All throughout Women’s History Month, we will be profiling amazing and enterprising female founders and CEOs. If you’ve read part 1 of our blog, then you’ve already met some female founders that have hopefully motivated and inspired you on your own journey.
The women highlighted in this post are not only inspiring and empowering, they are also doing incredible work in the community. Their impact is felt in the community today, but will also have a ripple effect in the years to come. We thank them for their contributions.
Also, today only you can grow your Awe collection during our Pi Day exclusive offer – 2 amulets and get 1 for free.
Get to Know: Nancey Harris of Vontélle Eyewear
Nancey Harris is the COO and co-founder of Vontélle Eyewear, an eyewear company that also provides vision care to communities in need. Vontélle’s designs are beautiful and inspired by African, Caribbean, and Latin cultures. Nancey never thought she’d be building a culturally significant eyewear empire, but her efforts have proven that the need is not only there, it is great and must be fulfilled.
Awe: Can you elaborate on why providing vision care to communities in need is so important to you?
NH: Diminishing eyesight is more prominent among African Americans than any other group. In my wildest dreams, I never thought I’d be building an eyewear empire. My story goes back to my childhood and a grand aunt who had glaucoma, which resulted in her becoming blind. I vividly remember her eyes were blue/gray and I’d often help her with chores around the house. As a result of her blindness, she was homebound unless someone accompanied her to run errands. As a kid, I felt helpless, and I never want anyone to go through this especially when it's avoidable.
Even before we even sold our first pair of glasses, we knew we wanted to create a partnership to address vision health disparities in urban communities. Vontélle partnered with WIN (Women In Need) a NYC organization with 13 shelters to provide proceeds and eyewear to women and families annually. In May 2021, we forged partnerships with optometrists willing to donate their time to provide free eye exams. We were able to donate eyewear and fill prescriptions for families in need and it is our goal to visit all of these shelters by 2023. Thereafter, we will branch out to neighboring cities and states.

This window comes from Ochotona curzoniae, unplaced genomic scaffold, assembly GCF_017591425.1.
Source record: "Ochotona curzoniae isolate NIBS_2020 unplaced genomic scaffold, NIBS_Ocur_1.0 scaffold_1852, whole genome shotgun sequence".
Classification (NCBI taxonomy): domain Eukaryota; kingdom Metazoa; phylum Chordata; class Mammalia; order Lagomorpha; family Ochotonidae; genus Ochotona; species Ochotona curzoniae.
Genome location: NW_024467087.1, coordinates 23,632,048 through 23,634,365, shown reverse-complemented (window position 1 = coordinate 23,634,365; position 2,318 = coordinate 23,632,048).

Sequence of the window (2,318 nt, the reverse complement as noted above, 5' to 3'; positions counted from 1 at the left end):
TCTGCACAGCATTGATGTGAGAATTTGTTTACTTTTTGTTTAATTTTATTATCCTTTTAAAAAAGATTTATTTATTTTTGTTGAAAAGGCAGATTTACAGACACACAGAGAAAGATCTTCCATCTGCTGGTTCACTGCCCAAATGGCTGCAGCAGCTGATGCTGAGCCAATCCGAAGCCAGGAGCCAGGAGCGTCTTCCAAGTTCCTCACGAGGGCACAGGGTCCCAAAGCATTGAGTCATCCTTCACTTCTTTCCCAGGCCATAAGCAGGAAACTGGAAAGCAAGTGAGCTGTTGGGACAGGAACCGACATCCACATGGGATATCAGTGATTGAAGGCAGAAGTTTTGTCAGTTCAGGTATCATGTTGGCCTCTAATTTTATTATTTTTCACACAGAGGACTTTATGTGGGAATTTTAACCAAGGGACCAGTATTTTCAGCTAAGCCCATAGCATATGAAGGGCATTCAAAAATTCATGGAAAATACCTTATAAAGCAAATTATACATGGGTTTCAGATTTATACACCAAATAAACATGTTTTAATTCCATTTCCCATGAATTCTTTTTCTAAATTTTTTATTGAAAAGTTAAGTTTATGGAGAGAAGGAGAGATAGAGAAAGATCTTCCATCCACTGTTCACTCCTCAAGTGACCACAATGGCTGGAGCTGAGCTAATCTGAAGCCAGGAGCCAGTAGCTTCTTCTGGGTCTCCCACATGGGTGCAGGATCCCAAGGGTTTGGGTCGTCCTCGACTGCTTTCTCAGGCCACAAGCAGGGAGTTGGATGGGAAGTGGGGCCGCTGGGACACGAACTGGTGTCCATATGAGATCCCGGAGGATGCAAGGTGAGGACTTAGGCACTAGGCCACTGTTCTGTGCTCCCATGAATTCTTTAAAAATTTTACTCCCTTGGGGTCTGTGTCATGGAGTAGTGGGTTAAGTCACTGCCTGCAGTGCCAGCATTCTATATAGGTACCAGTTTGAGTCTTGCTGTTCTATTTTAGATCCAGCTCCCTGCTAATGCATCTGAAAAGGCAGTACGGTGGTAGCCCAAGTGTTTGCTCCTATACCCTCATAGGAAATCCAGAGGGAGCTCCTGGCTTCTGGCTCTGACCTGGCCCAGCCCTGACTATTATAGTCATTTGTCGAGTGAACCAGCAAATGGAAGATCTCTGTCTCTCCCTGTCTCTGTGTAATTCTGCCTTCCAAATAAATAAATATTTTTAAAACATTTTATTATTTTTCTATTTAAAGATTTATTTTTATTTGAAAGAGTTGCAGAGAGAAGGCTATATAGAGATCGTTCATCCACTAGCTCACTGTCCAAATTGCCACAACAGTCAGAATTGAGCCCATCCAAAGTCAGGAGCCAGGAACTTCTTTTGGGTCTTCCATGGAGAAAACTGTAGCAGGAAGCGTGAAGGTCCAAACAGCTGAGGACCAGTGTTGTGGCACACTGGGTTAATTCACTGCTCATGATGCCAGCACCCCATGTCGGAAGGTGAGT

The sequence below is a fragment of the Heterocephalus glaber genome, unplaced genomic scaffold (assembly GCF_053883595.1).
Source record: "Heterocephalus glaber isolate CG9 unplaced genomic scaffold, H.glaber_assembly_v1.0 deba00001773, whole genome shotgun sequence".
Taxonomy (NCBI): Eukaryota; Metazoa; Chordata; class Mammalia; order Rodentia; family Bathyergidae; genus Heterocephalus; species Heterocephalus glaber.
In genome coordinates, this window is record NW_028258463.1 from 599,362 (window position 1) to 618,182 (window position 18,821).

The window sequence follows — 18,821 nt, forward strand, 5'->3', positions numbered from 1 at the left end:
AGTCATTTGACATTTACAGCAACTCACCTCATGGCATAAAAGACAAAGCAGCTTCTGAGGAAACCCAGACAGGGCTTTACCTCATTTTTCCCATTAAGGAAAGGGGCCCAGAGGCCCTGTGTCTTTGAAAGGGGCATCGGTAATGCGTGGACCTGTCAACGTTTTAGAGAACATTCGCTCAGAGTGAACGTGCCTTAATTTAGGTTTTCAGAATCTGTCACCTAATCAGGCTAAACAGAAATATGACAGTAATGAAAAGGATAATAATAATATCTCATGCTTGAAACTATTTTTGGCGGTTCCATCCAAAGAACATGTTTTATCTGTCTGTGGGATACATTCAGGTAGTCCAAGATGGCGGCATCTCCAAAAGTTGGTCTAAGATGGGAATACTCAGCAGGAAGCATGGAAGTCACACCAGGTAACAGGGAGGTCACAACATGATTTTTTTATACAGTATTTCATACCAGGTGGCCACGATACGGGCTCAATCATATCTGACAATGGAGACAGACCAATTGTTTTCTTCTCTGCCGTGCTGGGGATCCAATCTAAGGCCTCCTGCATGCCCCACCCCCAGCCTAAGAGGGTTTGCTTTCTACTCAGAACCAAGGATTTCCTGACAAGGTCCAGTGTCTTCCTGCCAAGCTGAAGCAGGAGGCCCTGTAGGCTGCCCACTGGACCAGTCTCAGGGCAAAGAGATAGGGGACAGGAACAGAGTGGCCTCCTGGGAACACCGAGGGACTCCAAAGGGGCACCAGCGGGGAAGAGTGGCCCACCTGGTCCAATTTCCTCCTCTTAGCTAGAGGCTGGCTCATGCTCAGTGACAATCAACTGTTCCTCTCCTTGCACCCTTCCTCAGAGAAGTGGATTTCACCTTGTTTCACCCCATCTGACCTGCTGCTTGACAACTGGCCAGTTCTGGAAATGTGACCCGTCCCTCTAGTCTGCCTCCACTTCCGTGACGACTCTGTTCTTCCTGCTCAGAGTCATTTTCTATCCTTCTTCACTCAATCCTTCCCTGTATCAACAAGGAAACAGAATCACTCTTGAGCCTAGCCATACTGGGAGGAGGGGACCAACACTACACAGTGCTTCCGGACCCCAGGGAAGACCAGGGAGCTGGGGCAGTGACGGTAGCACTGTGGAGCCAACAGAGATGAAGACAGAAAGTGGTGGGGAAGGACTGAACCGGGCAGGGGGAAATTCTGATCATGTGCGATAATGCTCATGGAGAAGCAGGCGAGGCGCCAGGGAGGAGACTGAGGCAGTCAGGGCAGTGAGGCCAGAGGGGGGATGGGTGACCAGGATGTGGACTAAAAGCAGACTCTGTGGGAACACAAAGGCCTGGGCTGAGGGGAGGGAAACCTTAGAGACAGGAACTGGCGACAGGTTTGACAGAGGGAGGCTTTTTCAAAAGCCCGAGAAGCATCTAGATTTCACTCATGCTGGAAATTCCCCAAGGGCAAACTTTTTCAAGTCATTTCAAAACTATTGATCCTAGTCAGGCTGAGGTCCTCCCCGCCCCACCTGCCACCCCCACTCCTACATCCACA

Awe: You feature an element of African, Caribbean, or Latin culture in your eyewear. Why do you find that it is vital to have this cultural aesthetic represented?
NH: Vontélle was created because both co-founders lost their expensive eyewear within months of each other. After lamenting over our loss, we decided to look for two things: to buy black owned and vibrant color & patterns. We realized that all the glasses looked the same. No culture! Our culture!
Vontélle provides an opportunity to add head-turning style and flair to anyone’s wardrobe. We decided to add luxury, culture and ingenuity to classic styles. Our designs are inspired by highly identifiable African textile designs, including mud cloth and Kente cloth, Ankara prints, and newly created textile designs, which we’ve created.
Our clients have a diverse palate of eclectic styles, cultural awareness and embrace colors, textures and patterns. People who love to make a statement with their wardrobe, because Vontélle aims to turn heads and command the room. Our mission is to empower customers to, “walk confidently in this world: for every occasion.”
Awe: In what ways do you hope Vontélle continues to grow in the years ahead?
NH: Vontélle plans to be the leading eyewear and fashion brand in the very near future. We are changemakers and we intend to scale our business while offering jobs and opportunities in cities nationwide. We are excited at what the future of Vontélle holds.
Get to Know: Connie Ni Chiu and Dena Scott of and/now collective
Connie Ni Chiu and Dena Scott founded and/now collective to address racial healing and justice and to work towards healing racial trauma. And/now collective delivers trainings, workshops, and tools, coaches individuals, teams, and leaders, facilitates healing, affirmation, and connections, and designs systems for people and organizations to act for equity and justice. They are doing important work to advance racial justice while also acknowledging that racial harm and trauma is an ongoing problem we all have to actively fight against.
Awe: You are doing important work that is also heavy. How do you make sure you always have the bandwidth to keep going and not feel burnout?